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How to Tell Better Stories

This summer I decided to enrol in a course so that I could complete a prerequisite for my program. Before that, I’ve never taken a course in the summer. I was nervous because not only was this course going to be fully taught asynchronously, but also that courses are taught at a much faster pace during the summer. I also was not keen on spending my summer studying.
But my worries were automatically alleviated when I realized one minor detail. I found out that my favourite professor teaches the course. I almost always look forward to sitting through his one hour and a half (online) lectures, and I know I’m not the only one. There is something about the way he teaches content that stick.
Many of the first few lectures included concepts that I learned from his previous course. Going through them felt like a breeze, because I could recall concepts that he taught me almost two years ago.
What makes the way he teaches so compelling?
My favourite professor uses storytelling as a tool. Thanks to his funny stories as a college student and his experiences getting fMRI scans, it’s going to be hard for me to forget the function of the sympathetic nervous system and how an fMRI works.
It has been shown through fMRI scans that many different areas of the brain light up when listening to a compelling narrative. Stories have the compelling ability to change and rewire our brains. Stories have the ability to change our attitudes, beliefs, and behaviours.
Many successful business leaders and entrepreneurs rely on storytelling to sell. And I believe that science communication would benefit with more storytelling.
Why does storytelling work?
  • Brain regions involved in predicting what happens next during storytelling are activated, increasing the likelihood for better memory recall.
  • Stories trigger the release of oxytocin in the brain, a key neurotransmitter for empathy, trust, generosity, and compassion. When stories relate to a listeners experiences, they’re more likely to trust and empathize with the storyteller.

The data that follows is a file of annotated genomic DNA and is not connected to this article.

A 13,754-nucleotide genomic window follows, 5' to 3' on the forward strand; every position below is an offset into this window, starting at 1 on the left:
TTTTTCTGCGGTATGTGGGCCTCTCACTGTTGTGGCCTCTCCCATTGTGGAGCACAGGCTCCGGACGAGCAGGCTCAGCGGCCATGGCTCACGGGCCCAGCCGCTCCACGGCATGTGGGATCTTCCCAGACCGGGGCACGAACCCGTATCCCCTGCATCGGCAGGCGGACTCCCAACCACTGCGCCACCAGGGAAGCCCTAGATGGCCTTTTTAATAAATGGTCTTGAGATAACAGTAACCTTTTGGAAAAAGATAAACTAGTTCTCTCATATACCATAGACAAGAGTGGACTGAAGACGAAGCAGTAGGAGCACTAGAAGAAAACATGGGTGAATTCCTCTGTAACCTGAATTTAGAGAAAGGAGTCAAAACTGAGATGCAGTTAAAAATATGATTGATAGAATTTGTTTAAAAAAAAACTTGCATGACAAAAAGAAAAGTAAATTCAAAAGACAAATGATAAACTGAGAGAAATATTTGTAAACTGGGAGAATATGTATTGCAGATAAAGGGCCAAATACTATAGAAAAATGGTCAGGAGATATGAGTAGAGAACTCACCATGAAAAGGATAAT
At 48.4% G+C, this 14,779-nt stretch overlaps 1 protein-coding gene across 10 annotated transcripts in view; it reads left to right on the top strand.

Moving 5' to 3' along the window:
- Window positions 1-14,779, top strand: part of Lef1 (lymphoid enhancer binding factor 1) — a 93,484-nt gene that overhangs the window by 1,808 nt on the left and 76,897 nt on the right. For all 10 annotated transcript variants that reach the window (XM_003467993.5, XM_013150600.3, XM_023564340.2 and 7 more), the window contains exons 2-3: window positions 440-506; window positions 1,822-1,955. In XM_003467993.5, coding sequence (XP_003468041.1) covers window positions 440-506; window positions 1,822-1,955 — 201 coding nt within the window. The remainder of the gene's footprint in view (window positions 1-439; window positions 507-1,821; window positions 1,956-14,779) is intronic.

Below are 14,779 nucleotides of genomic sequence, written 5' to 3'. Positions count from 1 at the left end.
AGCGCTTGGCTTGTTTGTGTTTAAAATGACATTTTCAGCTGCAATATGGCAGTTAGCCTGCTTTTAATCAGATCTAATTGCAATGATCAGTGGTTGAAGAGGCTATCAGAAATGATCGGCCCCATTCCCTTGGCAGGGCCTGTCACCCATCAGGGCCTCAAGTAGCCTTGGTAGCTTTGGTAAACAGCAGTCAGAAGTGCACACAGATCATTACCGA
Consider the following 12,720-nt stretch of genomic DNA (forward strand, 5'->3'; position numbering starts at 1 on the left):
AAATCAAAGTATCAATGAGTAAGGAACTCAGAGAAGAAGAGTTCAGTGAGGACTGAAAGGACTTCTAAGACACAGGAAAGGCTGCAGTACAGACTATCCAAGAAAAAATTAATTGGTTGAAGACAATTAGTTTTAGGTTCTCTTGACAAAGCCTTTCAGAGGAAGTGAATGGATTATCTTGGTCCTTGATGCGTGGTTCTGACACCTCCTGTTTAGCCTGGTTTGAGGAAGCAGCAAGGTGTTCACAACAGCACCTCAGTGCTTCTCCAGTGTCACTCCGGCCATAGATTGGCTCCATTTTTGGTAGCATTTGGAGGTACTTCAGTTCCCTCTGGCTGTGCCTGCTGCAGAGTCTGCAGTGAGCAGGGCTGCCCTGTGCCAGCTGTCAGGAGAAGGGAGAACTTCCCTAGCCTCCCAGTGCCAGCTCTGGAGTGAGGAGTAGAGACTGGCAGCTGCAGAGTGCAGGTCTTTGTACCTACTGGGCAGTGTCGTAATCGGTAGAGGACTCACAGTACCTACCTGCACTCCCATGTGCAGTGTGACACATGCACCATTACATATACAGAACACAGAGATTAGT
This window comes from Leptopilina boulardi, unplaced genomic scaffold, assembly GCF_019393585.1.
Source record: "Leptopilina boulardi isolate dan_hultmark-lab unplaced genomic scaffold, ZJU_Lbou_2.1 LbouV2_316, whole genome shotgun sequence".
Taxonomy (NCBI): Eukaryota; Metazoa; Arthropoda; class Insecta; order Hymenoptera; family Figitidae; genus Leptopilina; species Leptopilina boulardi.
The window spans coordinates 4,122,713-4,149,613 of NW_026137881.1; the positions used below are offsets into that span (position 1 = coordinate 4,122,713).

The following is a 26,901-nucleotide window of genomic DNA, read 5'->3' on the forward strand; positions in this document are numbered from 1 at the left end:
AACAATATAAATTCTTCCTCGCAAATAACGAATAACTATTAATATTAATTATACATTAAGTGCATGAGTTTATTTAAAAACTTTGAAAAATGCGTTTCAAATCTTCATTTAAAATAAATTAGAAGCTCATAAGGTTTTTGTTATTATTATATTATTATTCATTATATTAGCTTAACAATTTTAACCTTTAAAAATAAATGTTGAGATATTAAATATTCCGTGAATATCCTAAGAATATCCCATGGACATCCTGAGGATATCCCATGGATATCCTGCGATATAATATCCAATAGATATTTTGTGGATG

• Great stories emotionally affect listeners through narrative transport.
  • As social creatures, stories serve as an evolutionarily effective way to deliver important information and values from one individual or community to the next.
We’re wired for story. In a culture of scarcity and perfectionism, there’s a surprisingly simple reason we want to own, integrate, and share our stories of struggle. We do this because we feel the most alive when we’re connecting with others and being brave with our stories - it’s in our biology. - Brené Brown
It is no wonder that my professor of neuroscience and psychology has mastered the art of storytelling.
How do you tell better stories?
If you’re still reading this newsletter, then chances are that I did something right. I was either able to capture your attention, or you decided to continue reading through a boring newsletter. I want to believe that the first option is true, because I want to tell you something.
I am not an expert on storytelling. I’ve been fascinated by the tool of storytelling for a while, and that’s why I decided to tell the story of my favourite professor.
The thing is, you already know how to tell a great story. If you’re a human being with personal experiences, you have all the tools you need to tell a great story. The only difference is that you would be learning to do this intentionally. And the hard part is the vulnerability of telling the story.
I do not believe that there is an ideal structure for telling a story, and that’s part of what makes a story stick. Everyone has experiences. Everyone has a great story to tell.
I think that there are many notable people and frameworks we could use as inspiration. And I think that there are general principles to tell stories more effectively. But I believe that the main storytelling skill is something you already have, and have been using for years.
So, what’s your story?
With love,
Reema
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Reema AlYousef

sharing stories and exploring human emotion

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